3. However, if an agreement was reached with the teachers' representative, a different situation must necessarily follow. It is fairly obvious that the legislature intended some change in the existing law. The only reasonable change that can be inferred from the language of the statute is that an agreement, if adopted, was binding on the school board and the teachers' organization and all teachers represented thereby. Plaintiff must be included in that classification. To hold otherwise would render the adoption of the statute meaningless. It would be an exercise in futility for the school board to meet and confer, reach an agreement, formally proclaim it *734 and announce it, and execute it by contract or resolution, and then to immediately abrogate all of its terms and conditions by successfully negotiating individual contracts with the various teachers.

4. Defendant school board, upon reaching an agreement with the teachers' representative, adopted a salary schedule for each school year in question. As part of the salary schedule, the following items were included:

"7. The Board of Education reserves the right to refuse any teacher the annual increment for unsatisfactory work. "8. This schedule is not a part of the teachers contract and may be changed by the Board of Education whenever it deems it necessary; provided that all teachers are given notice before April 1st, preceding the school year in which the schedule would take effect."

Defendant argues that paragraph 7 thereof reserves to the school board the right to change individual teacher's salaries and therefore restricts the agreement reached with the representatives of the teachers' organization. The reservation in paragraph 7 goes to annual increments and not to annual salaries. The increments are generally defined as in-step increases, increases for additional education, and other special items exclusive of annual salary. Defendant also argues that paragraph 8 allows the school board to change the schedule as to individual teachers. The reservation in paragraph 8 allows a change of the whole schedule and reserves to the school board the right to renegotiate the schedule in future contract negotiations, but it does not permit the negotiation of individual teacher contracts after a schedule has been adopted. The interpretation advocated by the defendant is perverse to the clear and explicit language of the paragraphs in question.

5. Defendant contends that in interpreting § 125.23, it is necessary to consider the provisions of Minn.St. 125.12, subd. 4, which provide that upon completion of a probationary period a teacher has a continuing contract with the school district. Section 125.12, subd. 4, provides in part:

"* * * Thereafter, the teacher's contract shall remain in full force and effect, except as modified by mutual consent of the board and the teacher, until terminated by a majority roll call vote of the full membership of the board, upon one of the grounds specified in subdivision 6, or by the written resignation of the teacher, before April 1, or until the teacher is discharged pursuant to subdivision 8." (Italics supplied.)

Defendant argues that if plaintiff's position is accepted, it would relieve the necessity of individual contracts; it would be a clear violation of the intent of the legislature; and it would destroy the mutual consent provisions of this statute. However, the meet and confer law allowed and encouraged teachers to form or join an organization (Minn.St.1969, § 125.21) to meet with the school board in an effort to reach agreement on the economic aspects of employment (§§ 125.23, 125.20, subd. 5). When the school board and the organization did meet and reach an agreement on salaries, that agreement had the effect of modifying the individual teachers' contracts in the area of salaries with the mutual consent of the school board and the teachers who were members of the organization. Such a result is fully compatible with § 125.12, subd. 4.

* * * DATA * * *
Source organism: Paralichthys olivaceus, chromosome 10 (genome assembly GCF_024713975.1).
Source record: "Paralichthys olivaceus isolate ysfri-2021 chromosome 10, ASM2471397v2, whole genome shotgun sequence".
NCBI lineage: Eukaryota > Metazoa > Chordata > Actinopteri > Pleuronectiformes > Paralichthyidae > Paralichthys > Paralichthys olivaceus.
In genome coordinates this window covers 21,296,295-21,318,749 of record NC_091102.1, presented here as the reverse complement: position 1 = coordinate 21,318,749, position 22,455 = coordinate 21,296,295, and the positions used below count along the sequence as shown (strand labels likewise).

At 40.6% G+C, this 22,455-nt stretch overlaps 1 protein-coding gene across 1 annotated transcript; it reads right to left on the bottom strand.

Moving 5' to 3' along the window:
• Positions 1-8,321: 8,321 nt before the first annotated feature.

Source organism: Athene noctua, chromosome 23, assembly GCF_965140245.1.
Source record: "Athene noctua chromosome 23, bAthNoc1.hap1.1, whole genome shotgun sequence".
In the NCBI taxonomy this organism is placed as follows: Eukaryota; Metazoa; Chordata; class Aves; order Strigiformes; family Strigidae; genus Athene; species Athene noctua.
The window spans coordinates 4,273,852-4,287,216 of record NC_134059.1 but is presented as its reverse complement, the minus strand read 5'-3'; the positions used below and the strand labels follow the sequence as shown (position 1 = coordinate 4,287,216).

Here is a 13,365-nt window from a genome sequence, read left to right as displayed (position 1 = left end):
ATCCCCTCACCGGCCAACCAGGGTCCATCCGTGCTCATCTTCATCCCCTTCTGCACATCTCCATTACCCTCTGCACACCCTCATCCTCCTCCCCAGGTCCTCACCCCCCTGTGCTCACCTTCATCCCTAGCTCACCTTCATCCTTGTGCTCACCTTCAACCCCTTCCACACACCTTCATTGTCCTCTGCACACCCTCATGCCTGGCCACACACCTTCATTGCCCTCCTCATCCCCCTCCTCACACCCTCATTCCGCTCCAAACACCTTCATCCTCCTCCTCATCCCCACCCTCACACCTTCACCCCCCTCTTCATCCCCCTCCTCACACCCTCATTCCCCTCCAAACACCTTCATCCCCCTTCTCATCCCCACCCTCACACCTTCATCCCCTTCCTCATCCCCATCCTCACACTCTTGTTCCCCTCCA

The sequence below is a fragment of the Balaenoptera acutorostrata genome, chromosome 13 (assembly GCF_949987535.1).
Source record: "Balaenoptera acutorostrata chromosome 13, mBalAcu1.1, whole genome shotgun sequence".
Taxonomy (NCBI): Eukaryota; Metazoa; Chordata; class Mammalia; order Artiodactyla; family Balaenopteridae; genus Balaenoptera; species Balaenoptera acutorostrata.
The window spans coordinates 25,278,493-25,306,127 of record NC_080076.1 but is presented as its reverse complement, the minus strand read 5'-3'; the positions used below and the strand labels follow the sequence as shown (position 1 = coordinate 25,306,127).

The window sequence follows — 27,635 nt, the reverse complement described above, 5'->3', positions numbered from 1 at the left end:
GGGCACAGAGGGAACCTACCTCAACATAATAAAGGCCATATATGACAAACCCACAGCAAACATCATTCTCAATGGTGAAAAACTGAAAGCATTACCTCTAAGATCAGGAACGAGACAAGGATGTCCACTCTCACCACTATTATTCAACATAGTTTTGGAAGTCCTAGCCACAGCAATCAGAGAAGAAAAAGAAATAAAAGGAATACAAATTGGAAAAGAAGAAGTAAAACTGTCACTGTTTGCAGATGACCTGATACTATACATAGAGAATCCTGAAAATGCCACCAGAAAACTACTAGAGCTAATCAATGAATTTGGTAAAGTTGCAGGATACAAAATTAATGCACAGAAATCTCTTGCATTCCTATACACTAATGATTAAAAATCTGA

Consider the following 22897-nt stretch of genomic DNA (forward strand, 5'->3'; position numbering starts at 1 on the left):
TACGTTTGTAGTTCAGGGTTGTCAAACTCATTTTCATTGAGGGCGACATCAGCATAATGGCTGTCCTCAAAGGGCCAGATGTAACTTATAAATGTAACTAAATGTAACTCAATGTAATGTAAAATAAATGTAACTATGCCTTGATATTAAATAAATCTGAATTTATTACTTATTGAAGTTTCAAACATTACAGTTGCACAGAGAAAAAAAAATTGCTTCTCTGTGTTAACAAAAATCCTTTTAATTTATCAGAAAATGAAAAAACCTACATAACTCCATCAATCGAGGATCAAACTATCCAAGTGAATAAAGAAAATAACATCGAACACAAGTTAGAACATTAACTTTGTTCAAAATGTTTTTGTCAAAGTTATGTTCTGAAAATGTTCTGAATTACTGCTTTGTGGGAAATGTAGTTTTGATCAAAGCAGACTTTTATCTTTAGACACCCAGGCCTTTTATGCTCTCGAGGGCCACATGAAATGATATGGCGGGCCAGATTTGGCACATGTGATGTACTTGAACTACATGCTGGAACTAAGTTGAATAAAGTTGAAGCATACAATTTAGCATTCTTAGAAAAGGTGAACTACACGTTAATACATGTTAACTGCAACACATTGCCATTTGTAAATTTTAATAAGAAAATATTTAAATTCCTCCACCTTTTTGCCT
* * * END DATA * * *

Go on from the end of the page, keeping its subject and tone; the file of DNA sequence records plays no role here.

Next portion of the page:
6. Therefore, we hold that while defendant school board had no obligation to reach an agreement with the representative of the teachers' organization to which plaintiff belonged, having done so, it was bound by the terms of its agreement and could not deal with teachers on an individual basis as far as salary matters are concerned. Schedules bargained for by the school board and the representatives are binding on both parties, and the school board may not refuse to pay an individual *735 teacher the salary increases bargained for by her representative. Since neither the school board nor the teacher had a right to individually bargain under the circumstances of this case, the rider executed by the parties on March 20, 1968, is a nullity and not enforceable by either party on an individual basis. Plaintiff is entitled to recover from defendant the difference between the salary she actually received for the school years in question and the salary bargained for her by her representative for the classification in which she was entitled to teach, together with interest on such unpaid amounts to the date of payment.

Having disposed of this matter of the first issue raised by the plaintiff, we need not consider the other issues she raises.

The summary judgment in favor of defendant is vacated and the matter remanded to the trial court for proceedings in accordance with this opinion.

Reversed and remanded.


[1] These sections govern this case although they were repealed by Ex.Sess.L. 1971, c. 33, § 17.